Claire? Cathy? Anybody?

My black currants are ripe. There are about eleventy-billion of them…

I’ve never gotten more than a pint before; just about enough to make a nice pan sauce for some lambchops or something.Β Jam or jelly would be difficult with the Little One underfoot…

What do I DO with them?

Note: I called-out the British gals by name, ’cause I figured they’d have the most experience with currants…Anyone else is (obviously) welcome to chime-in…Β 


44 thoughts on “Ummm….Help?

    • I’d gladly send you a package, but wouldn’t they be an unholy mess by the time they got there πŸ˜€
      My granddaughter helped pick this morning. I don’t think it’s going to be much of a problem, now that I’ve seen her gobble them up!

    • Don’t those generally use dried currants?
      The year after I planted this bush, I learned that the fruit we buy as dried black currants is actually a small grape.
      That said, I *have* been considering breaking out the dehydrator for these.

      • Yes, the recipes call for dried currants and raisins, but you can play with it. I don’t think I’ve ever followed a recipe verbatim. I always modify everything, especially spices. When using fresh instead of dried, sometimes all that is necessary is to cut the fruits and reduce the liquid in the mixture. When you cook it it will reconstitute to a degree anyway.

  1. Wow! “Eleventy-billion”!?! That’s a lotta currants! I’ve no help for you, Marie, I’m sorry to say but I’m sure that someone will step forward. In the meantime, I bet you’re very popular with the avian set. πŸ™‚

    • The Little One and I picked for an hour before the heat ran us inside (it’s 95 now; the storms are an hour or two away). She popped so many into her mouth that I may not need to “put up” as many as I thought. πŸ˜€

  2. Definitely freeze some… rinse and dry first and then just bag them with the weight written on each bag. I’ve only made jelly/jam before, but juice would also be great and can be used up quickly, so you don’t need to heat and bottle it – just puree and strain. They are great added to any baked goods direct from the freezer, or mixed in with yoghurt too! Or how about liqueur? πŸ˜‰ Put 1 lb berries and 1/2 lb sugar in a large mason jar, cover with about 3 pints vodka and leave to sit for 8 weeks. Then strain and test; if not sweet enough add more sugar. Ready as soon as the sugar has dissolved! πŸ˜€

  3. My great granny used to bottle loads for pies and crumbles, make syrup for cordials and of course blackcurrant jam! Mind you…we used to eat a lot just sprinkled with sugar if they we a little sour….very jealous πŸ™‚

    • I realized while I was outside that I should have added you to the shout-out. Guess that means I think of you more as Tanya in Spain, than Tanya, the Englishwoman, who lives in Spain…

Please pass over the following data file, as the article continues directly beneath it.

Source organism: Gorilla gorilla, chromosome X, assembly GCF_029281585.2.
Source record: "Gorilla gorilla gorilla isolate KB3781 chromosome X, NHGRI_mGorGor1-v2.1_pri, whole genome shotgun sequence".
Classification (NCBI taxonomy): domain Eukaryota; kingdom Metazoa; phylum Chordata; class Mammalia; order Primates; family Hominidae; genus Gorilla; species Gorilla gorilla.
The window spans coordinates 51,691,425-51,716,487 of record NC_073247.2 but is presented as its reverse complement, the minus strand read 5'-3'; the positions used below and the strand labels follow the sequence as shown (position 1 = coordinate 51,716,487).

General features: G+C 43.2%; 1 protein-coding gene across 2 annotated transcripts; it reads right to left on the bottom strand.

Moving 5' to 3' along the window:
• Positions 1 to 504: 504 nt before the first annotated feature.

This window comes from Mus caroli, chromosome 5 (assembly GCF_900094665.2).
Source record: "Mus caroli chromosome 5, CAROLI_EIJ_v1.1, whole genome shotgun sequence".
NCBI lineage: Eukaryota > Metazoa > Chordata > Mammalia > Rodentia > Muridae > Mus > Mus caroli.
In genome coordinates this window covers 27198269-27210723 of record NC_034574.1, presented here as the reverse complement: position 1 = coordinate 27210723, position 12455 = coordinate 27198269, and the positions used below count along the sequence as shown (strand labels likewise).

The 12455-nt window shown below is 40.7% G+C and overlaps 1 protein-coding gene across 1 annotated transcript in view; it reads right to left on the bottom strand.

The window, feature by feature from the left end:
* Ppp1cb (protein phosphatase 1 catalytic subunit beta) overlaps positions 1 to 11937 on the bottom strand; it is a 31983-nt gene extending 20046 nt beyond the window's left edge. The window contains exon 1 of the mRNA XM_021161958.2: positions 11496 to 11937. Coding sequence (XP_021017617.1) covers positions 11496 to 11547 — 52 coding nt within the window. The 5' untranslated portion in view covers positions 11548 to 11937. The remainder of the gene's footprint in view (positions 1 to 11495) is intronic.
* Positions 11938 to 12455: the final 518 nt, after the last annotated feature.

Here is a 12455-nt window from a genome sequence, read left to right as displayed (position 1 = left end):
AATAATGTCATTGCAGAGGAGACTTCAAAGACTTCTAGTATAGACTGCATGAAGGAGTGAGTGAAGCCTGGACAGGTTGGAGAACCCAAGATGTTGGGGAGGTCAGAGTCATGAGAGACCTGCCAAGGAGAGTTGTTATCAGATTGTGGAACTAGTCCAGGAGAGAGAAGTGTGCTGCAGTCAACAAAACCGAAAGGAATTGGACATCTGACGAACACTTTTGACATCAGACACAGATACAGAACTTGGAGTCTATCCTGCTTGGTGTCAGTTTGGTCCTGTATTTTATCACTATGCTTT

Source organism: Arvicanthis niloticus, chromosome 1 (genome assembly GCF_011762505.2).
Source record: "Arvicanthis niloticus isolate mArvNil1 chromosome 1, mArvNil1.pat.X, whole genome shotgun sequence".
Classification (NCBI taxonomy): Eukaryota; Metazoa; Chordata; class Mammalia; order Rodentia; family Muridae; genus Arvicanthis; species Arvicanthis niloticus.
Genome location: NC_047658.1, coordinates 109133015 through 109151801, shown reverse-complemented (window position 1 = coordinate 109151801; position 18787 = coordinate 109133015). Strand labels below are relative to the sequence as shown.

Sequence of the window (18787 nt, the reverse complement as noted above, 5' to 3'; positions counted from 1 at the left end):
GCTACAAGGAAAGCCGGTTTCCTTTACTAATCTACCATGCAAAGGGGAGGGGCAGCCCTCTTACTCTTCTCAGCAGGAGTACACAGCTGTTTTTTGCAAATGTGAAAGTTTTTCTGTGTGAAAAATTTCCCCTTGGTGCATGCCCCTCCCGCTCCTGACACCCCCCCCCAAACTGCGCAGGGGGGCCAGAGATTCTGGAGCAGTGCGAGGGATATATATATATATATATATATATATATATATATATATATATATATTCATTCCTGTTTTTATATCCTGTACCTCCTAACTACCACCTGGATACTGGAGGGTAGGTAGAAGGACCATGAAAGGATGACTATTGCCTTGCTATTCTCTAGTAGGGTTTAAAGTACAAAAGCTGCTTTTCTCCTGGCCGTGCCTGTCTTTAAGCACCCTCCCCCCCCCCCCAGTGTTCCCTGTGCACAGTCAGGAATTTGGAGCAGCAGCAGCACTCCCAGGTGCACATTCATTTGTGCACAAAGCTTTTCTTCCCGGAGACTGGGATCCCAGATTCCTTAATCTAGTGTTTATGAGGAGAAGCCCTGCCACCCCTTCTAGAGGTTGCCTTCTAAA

What method did she use for the syrup? Do you remember? They’re a fairly uncommon fruit here.

      • I donΒ΄t mind – IΒ΄m half Italian too, so a very mixed up Chica! She used to boil them hard with a little water and sugar and a little lemon juice (how much is up to you) until dissolved then strained it through a jelly sieve and then diluted it as and when she wanted (stored in sterlised bottles)

    • Thanks, Siobhan! I’ve been doing strawberry syrup for a couple of weeks now…maybe I could mix the two?
      The Little One was eating them by the handful while I was picking…might not have as much extra as I thought πŸ˜‰

  4. Love all the recommendations! I also think making jam and freezing for pies, crumbles, scones and other desserts is a great idea. That’s exactly what I did with my mountain of Huckleberries. πŸ™‚

    • Oooh, huckleberries…we don’t ever see those here.
      I think the extras may just have to go to the freezer for starters. The blueberries look like they’ll start coming in early next week, and that will be another mountain to deal with!

  5. I’m glad that Angel was able to help… Your friends have given you some great ideas. As usual, they came through for you!!

    • No jams this year…having a three-year-old underfoot makes that a huge gamble. I may freeze them for now, and make jam later in the year, when she’s a little more “tuned-up” about staying out of the way.

    • I’ve got to find something other than Jam. I can see it getting right to temperature, then hearing, “Grandmom! I need to go to the POTTY!”
      Or, worse, a loud crash from the opposite end of the house, followed by a wailing child…

  6. I am with the freezing brigade, don’t wash them and then they will freeze free and you can pull out a handful when you want to add them to a baby smoothie. My mother had 6 children underfoot and she froze almost anything whole. When you get raspberries and blueberries freeze them too, mix them up and make little bags fruits for your smoothie mix. If you use them frozen you do not need to add ice. And you could even make a Pink Shushie for yourself in the evenings you know!! I am sure someone has already written this. Anyway a little cup of frozen whole fruits (and peas by the way) is a perfect hot afternoon snack for little ones! now run!! POTTY!! c

  7. Just catching up after a hectic weekend – ripe berries how delicious!
    Well there have been plenty of ideas. And judging from your comments it’s too hot to bake / deal with a little Angel. I keep a few in a bowl on the counter for munching on, after that I wash them, drain the, and bag/box them up for the freezer so that when I have the time and inclination out them come, de-forsted and made into crumbles or sauces or pies or cakes or puddings or ice cream or sorbet or…….
    My black currants are a way behind yours, just been picking the red currants though πŸ™‚
    I’d love to hear more about pickles too !! Maybe I should investigate…..

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